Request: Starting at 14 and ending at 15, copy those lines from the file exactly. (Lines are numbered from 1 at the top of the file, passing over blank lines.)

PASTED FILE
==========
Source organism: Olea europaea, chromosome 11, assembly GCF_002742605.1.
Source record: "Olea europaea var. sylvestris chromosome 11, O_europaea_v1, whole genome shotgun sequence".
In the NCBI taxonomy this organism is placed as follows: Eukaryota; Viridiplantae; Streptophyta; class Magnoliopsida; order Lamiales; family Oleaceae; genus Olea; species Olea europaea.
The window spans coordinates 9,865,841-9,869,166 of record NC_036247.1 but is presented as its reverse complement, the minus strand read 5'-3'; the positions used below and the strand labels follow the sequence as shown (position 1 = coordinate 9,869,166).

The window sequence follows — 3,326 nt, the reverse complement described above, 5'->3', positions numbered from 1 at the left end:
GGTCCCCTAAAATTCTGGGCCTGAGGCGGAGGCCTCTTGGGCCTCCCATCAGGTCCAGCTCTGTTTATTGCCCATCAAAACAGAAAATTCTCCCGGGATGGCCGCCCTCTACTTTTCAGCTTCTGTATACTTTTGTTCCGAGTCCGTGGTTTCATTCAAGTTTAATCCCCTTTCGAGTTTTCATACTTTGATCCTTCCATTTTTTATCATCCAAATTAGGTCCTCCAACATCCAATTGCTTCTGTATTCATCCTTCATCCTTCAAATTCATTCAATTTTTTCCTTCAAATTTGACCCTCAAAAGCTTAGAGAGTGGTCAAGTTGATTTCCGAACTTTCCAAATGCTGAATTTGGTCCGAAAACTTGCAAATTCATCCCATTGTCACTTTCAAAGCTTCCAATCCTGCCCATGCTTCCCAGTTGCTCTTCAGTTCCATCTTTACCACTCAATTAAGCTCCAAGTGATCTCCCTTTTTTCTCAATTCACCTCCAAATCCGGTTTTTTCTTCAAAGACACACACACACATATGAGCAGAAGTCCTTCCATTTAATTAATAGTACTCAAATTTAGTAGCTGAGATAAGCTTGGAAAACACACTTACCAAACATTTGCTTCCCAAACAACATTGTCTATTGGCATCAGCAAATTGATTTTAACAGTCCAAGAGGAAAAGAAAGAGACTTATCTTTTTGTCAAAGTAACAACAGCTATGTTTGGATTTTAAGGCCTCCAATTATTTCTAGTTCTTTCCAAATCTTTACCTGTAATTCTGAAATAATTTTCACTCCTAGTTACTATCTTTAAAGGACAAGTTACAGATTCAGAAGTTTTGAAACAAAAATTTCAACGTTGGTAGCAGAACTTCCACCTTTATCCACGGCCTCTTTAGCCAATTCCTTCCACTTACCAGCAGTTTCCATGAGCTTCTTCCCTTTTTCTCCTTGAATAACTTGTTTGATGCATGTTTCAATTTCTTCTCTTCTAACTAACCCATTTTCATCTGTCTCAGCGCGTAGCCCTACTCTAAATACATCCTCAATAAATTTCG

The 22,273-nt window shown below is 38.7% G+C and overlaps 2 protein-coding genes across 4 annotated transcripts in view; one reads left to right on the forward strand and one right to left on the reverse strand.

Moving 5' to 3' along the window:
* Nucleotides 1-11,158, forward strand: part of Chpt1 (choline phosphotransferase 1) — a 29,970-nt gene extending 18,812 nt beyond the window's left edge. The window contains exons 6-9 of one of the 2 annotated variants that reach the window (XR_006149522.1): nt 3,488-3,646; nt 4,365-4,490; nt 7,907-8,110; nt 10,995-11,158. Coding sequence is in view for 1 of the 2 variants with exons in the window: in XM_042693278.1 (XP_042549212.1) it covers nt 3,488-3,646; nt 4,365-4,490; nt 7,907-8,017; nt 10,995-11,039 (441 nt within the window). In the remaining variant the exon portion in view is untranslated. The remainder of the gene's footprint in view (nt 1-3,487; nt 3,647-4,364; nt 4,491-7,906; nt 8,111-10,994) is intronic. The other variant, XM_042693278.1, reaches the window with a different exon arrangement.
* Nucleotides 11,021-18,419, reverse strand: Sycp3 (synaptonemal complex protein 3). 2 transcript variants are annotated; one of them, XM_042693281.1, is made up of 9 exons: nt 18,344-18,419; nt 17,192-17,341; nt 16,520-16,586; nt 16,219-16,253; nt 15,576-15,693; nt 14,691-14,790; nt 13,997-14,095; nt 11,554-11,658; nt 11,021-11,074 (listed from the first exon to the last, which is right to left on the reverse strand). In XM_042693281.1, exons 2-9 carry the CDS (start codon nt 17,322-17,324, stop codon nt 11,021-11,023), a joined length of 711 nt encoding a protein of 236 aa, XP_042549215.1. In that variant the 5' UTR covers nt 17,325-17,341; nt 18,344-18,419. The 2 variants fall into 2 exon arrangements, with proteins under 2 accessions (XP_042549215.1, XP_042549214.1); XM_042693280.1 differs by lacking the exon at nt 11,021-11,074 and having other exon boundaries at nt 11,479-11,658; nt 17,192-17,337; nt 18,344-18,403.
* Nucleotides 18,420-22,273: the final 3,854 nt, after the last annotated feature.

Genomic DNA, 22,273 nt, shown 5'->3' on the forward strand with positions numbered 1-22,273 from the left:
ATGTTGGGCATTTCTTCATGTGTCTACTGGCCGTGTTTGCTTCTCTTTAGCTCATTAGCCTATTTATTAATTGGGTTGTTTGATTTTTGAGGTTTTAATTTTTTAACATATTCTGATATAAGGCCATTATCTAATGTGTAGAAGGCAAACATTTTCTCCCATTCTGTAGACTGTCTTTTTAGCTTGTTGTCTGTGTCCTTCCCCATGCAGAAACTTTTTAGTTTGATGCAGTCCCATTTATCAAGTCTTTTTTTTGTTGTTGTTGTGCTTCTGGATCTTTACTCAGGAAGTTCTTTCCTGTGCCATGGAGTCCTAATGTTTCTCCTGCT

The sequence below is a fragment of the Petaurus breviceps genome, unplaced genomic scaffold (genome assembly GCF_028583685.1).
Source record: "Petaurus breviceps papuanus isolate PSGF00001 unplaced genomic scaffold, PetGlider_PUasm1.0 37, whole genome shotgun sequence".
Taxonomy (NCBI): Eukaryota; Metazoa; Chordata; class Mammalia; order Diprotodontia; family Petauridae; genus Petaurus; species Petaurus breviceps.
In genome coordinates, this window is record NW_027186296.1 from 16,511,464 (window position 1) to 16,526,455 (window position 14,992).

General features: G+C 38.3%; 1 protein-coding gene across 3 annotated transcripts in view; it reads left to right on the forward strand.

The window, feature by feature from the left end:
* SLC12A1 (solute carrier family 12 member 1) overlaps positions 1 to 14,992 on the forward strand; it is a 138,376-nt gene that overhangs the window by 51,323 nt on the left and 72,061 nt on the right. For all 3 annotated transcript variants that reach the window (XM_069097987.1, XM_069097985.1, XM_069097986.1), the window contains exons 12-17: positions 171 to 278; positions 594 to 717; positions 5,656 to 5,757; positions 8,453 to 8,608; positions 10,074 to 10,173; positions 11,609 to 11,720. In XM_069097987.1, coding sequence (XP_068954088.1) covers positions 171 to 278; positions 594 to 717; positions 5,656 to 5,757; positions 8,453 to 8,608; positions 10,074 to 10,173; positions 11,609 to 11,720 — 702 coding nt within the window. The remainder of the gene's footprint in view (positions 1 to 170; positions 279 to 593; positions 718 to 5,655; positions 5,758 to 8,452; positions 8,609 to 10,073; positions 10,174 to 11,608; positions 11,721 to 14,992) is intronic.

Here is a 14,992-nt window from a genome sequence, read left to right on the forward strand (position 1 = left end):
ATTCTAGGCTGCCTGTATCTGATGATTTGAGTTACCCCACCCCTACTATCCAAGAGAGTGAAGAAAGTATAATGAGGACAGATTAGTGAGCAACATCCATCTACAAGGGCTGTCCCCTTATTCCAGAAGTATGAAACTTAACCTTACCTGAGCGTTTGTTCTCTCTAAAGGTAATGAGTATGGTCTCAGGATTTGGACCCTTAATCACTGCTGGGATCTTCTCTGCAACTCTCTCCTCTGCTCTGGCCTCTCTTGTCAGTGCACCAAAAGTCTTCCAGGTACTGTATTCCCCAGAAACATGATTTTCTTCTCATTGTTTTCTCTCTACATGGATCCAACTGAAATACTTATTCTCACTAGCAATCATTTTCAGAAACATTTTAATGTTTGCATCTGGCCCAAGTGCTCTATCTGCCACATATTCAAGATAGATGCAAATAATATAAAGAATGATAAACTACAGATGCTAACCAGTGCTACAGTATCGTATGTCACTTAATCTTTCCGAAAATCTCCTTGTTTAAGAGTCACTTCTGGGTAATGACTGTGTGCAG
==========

The sequence below is a fragment of the Petaurus breviceps genome, unplaced genomic scaffold (genome assembly GCF_028583685.1).
Source record: "Petaurus breviceps papuanus isolate PSGF00001 unplaced genomic scaffold, PetGlider_PUasm1.0 37, whole genome shotgun sequence".